“What I don’t get,” the short guy said, but was interrupted.
“What do you fucking get?” said the skinhead as the volume of his laughter tailed off. Cramps were pulling at my calfs, but I feared a stretch would make too much noise. Instead, I tried my best to relax, to keep my concentration on their words.
“Fuck off. Seriously though. What I don’t get is how after only two days of this shit, there’s already a field hospital.” His voice was getting quieter. A rush of excitement spiked up through my stomach as I realised they’d forgotten to check our hiding place.
“Only two days,” the skinhead said, a vein of sarcasm running through his tone. I couldn’t make out the rest of what he was saying. I tried to stand and felt Cassie’s warm hand reach for mine. Ignoring her pleading grip, I tried again, standing, tentative at first, searching out their decaying voices, each word less distinct, all while I listened for the first signs of a report from under my feet. The sound of their footfalls had been so obvious and I knew the same would be for where I stood. Still, I had to take the risk, just had to hear what was being said. This hospital sounded exactly the place we needed for Nat. She was in no condition to travel, but maybe we could convince someone to come to her. A house call, if we ever got out of this cupboard.
I crept to the door clutching the screwdriver in my fist, the voices getting louder than the difference a few steps should have made.
“Look. There’s an evacuation on New Year’s Eve. No one explains a thing, but then it stops before it gets going, leaving behind whoever wasn’t around to get the first call.” There was a long pause. I had no idea why. According to the floor boards and their changing volumes, they were back in the bedroom and moving around.
“Then this morning we saw those military helicopters buzzing around, with their massive machine guns shooting at the ground. We must have hid three or four times. Right?” Another pause. “They seemed to have stopped too. Haven’t seen any for a few hours. Right? But in all that time someone’s set up a field hospital and stocked it with supplies and found people willing to help. That’s what I don’t get.”
The voice changed for the first time in a while.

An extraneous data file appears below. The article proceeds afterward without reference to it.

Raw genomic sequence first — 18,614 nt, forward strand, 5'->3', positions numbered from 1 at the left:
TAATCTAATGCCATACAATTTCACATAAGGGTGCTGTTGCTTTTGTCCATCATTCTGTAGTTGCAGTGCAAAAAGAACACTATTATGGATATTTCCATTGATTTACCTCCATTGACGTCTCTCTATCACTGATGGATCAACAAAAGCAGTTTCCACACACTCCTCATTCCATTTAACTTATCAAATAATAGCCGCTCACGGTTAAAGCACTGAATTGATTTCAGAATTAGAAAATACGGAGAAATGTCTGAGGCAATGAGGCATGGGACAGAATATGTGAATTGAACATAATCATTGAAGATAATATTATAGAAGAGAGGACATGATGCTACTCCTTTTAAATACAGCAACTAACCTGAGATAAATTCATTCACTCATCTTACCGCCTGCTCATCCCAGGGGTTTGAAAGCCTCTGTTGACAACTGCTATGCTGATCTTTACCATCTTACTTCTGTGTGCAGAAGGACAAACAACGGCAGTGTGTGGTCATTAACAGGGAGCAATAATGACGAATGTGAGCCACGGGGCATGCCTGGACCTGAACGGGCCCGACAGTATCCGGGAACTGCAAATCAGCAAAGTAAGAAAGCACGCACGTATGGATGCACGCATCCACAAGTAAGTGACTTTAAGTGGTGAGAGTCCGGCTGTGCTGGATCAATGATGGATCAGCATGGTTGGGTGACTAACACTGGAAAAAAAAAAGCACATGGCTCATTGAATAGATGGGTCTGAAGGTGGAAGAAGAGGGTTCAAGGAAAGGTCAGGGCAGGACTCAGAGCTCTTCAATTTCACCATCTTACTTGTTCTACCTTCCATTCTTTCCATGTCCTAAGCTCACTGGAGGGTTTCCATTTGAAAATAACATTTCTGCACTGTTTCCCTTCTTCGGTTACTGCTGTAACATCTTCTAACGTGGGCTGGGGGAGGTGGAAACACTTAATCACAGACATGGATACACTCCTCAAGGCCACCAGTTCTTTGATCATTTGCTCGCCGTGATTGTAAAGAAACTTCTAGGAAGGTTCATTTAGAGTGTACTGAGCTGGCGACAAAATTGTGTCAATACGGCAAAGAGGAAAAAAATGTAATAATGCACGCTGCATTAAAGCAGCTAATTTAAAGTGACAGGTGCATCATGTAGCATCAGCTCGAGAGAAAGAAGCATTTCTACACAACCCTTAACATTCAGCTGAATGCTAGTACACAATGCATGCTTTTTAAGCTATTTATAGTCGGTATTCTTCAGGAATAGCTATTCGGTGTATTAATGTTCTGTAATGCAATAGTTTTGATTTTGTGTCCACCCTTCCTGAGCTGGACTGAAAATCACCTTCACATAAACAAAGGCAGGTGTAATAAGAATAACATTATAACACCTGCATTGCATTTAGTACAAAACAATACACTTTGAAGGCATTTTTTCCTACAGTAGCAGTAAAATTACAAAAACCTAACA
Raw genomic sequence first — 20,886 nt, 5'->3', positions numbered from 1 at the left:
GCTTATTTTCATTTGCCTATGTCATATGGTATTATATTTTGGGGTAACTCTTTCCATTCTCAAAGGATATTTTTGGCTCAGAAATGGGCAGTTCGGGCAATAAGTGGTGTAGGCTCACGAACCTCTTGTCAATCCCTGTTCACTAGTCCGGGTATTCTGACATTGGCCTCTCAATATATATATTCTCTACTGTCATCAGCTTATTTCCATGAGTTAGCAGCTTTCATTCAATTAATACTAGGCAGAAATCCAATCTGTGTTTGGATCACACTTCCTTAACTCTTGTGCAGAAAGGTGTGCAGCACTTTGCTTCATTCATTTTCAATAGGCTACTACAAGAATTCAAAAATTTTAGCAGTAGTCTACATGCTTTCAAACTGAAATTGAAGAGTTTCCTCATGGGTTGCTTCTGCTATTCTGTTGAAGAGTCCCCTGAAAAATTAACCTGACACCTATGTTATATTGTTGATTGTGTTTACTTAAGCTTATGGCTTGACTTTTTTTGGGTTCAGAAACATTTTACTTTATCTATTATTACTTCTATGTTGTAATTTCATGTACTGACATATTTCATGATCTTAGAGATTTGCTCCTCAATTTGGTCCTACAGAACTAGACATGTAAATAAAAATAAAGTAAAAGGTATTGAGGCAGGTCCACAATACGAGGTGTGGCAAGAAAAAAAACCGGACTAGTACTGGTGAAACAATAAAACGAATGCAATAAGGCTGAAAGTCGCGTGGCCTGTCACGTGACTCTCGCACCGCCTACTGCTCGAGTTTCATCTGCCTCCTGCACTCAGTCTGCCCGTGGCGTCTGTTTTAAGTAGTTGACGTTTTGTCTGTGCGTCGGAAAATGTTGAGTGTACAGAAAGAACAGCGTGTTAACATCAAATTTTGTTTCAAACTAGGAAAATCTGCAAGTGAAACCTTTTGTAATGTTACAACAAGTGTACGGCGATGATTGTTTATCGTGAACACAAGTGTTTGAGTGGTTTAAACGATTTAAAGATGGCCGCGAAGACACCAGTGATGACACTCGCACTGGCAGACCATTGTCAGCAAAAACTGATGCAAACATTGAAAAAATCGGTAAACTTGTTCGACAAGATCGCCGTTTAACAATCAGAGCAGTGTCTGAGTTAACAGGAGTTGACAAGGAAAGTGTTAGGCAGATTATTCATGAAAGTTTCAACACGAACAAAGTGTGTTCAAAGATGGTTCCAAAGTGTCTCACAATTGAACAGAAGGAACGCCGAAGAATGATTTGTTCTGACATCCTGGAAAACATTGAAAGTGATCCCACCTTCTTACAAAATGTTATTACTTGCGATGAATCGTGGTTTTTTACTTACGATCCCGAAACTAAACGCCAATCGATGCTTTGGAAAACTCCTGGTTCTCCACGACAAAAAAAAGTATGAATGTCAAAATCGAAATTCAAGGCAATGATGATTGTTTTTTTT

“You think it’s bollocks?” the skin head said, his tone showing the first sign of a serious edge. The short guy spoke again, finding a new confidence.
“I’ve got no fucking idea. I’m just saying it don’t seem right, that’s all.”
The skin head huffed a reply, his voice all of sudden loud as if he was the other side of the door. I tried to calm my breath, fearing he was so close he could hear the pound of my chest.
“I tell you what don’t seem right. When a place like this gets done out like a New York apartment and is abandoned for ten months of the year because their London pad has better internet access and the local shop sells beard oil, leaving people like me, honest and hard working, priced out of the market.”
“Honest?” came the short guy’s reply and I heard what sounded like a pained call.
“Anyway, for once you might be right, but wrong somehow. I reckon there’s more going on,” said the skin head.
“Huh?” said the short guy, their voices getting quieter. I crept up closer to the door, but still I couldn’t quite make out the words anymore. I looked back to Cassie, but even though we’d been in here for an age, my night vision needed at least something to work with. I was blind. Swapping the screwdriver to my left hand, I found the handle with my right. Slowing my breath, I tried again to listen. A hurrying call came from out on the road. I could only make out the tone.
“It was four or five days ago, I think. It wasn’t even mentioned on the news,” came the skins head’s voice suddenly clear. “Shit. The cupboard.”
I’d missed the interesting part of what was said, only the last few words coming through clear as day. The floorboards under the carpet creaked, vibrating with a speed that left me no time to decide, no time to hold the handle firm, to lean against the door, or move my meagre weapon to my strongest hand before the light poured in and forced my eyes into a squint. I wasn’t surprised to see the short guy stood there. Wasn’t surprised to see him pull up to a stop, his hand right hand still on the handle as he swung it open, his left hand empty. He looked up from the floor and our eyes locked, our faces sharing the same shocked expression.
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Reading out of sequence? Why? Here’s Chapter One